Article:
Simon Halliday - Tales from The Legends

Tales from the Legends is part of our 150th Anniversary celebration.

Bath Rugby legend Simon Halliday recently spoke to Club supporters at our 150th anniversary Q&A, which takes place in the Swift Half at every home game this season. Now the Chairman of European Professional Club Rugby (EPCR), Halliday shone for both Club and Country. For England, he won two Grand Slams and was a member of the squad that reached the World Cup final in 1991. 

Who were your key influences when you arrived at the Club?  

Gareth Chilcott and Roger Spurrell: When I first got here, Chilcott was serving a three-month ban, and Roger Spurrell, who’s not been well recently but is happily on the mend, had a broken jaw after an altercation with a Welsh second row forward somewhere over the bridge – either Neath or Swansea. So it was a few months before I actually met the both of them: two of the hardest men who have ever played the game, and actually the heart and soul of the Club. If you had to look at two people who started the Bath phenomenon, as I call it, in the early Eighties, when we started to win the trophies, it was Coochie and Roger Spurrell because they never took a backward step. And when you’re playing against the big Welsh teams who were very, very difficult to beat in those days, you needed hard men up front so we could score the tries.

What made your team so successful? 

Perhaps that we hated losing? We developed such a sense of family, of looking after each other, that we decided it didn’t matter who we were playing, we’d treat them with the same level of respect and if we were going to beat them by 40 points or by one point. It didn’t matter. It wasn’t just not losing: I remember we were playing London Welsh down here, winning by 40 points, and they were giving us plenty of grief in the last 15 minutes, and we just vowed we weren’t going to let them score a try. And we didn’t. That was the kind of attitude we had. I never actually lost a game on the Rec in eight or nine years, and lot of guys in my era could probably count on one hand how many games they lost here. It’s because we regarded the Rec as our home and nobody was going to come here and take victory from us here.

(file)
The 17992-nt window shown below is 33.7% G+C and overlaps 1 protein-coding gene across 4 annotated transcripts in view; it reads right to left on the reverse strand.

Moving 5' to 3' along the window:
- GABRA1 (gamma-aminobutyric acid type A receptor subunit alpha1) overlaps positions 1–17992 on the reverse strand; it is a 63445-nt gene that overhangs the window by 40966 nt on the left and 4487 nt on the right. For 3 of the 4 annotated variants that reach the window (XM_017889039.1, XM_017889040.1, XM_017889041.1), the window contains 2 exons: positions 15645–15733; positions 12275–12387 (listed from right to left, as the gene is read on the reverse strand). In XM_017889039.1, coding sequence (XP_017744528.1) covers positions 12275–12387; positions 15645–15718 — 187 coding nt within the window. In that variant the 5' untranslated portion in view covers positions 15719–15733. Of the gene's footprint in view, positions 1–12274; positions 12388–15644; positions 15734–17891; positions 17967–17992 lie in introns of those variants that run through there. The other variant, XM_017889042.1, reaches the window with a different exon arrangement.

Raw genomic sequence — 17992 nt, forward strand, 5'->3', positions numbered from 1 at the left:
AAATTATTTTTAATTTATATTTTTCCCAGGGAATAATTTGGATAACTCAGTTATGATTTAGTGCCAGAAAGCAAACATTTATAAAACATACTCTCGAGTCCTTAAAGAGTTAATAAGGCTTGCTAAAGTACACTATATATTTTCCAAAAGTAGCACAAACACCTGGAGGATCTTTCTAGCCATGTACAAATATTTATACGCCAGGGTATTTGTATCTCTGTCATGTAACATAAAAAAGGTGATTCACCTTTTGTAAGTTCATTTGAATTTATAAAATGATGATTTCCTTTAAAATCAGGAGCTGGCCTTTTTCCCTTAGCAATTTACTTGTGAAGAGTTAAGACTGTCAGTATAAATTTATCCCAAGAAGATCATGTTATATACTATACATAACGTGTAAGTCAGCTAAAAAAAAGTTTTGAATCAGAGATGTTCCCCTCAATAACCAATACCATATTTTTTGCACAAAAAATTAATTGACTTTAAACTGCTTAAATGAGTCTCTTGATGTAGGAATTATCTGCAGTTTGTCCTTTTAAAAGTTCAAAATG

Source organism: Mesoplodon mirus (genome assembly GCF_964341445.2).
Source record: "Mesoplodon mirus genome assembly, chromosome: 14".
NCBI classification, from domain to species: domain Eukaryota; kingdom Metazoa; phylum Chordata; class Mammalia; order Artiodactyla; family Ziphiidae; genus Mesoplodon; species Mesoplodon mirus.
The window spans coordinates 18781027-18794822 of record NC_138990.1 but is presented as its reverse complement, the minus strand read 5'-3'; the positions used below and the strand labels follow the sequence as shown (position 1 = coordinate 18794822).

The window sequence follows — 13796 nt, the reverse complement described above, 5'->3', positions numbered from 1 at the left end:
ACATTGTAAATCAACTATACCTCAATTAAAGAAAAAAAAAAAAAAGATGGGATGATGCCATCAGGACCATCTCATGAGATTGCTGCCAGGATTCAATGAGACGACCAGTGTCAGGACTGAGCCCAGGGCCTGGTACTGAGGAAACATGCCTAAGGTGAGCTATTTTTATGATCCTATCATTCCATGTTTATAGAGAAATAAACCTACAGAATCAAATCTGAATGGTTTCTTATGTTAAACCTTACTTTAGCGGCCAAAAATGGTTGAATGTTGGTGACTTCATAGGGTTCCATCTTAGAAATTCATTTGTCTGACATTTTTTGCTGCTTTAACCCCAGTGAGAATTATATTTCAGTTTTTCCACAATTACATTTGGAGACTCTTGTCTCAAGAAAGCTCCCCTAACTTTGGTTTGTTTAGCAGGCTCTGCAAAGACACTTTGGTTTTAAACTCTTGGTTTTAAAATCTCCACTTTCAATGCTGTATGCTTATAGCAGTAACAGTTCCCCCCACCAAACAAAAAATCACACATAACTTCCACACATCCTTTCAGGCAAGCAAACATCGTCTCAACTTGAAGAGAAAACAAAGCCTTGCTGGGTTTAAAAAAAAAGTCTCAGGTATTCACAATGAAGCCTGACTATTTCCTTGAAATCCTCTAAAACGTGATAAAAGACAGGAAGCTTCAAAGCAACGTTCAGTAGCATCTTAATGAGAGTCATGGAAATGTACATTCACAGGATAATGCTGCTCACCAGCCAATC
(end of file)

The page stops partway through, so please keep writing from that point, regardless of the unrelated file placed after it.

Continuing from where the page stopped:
Are there any similarities between your team and today’s?  

There are direct comparisons now, because this team operates off quick ball, they look for space. Those are things we did. This team has suffered reverses – the final last year, for example – and we went through some of that as well. We went up to Leicester before our great run of wins and they gave us a 30-point stuffing. Jack Rowell said to us, ‘Never, ever forget what those guys have just done to you. You think  you’re the best, but you’re not’. We took that away with us and we used that defeat to make sure in the years to come we understood what it took to win. You’ve got to have those kinds of defeats to build and learn as a team, and I think that’s where this side is right now. They haven’t forgotten Saracens last year, and I’m sure they won’t forget it for years to come, but they won’t let it happen to them again. 

What are your views on England’s recent World Cup campaign? 

You’ve got to put your best players on the field, and you’ve got to give them the chance to play their best. I think those are the two things that didn’t happen in this World Cup. I played in the ’91 World Cup. We didn’t win, we got pipped in the final as everyone knows, but our best team was on the field and we were given licence to play to our best ability – and I don’t think that happened here. I’m thinking of guys like Kyle Eastmond, who absolutely should have been involved, there’s no doubt in my mind.

You’ll more than likely see some past players at the Rec today. Who are you hoping not to bump into? 

Chilcott gets me in a bear hug every time I see him and breaks a few more bones I didn’t know I had. Simon Jones, who some of you may remember, is not actually the most feted player down here but he was one of those people that sparked our good fortunes, and he had a little evil glint in his eye. He was always very dangerous on the field. But the thing about Bath ex-players is we all loved each other, whichever walk of life we came from – and by God there were a few different walks of life – we were united by rugby.

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Continue exploring our 150th Anniversary pages.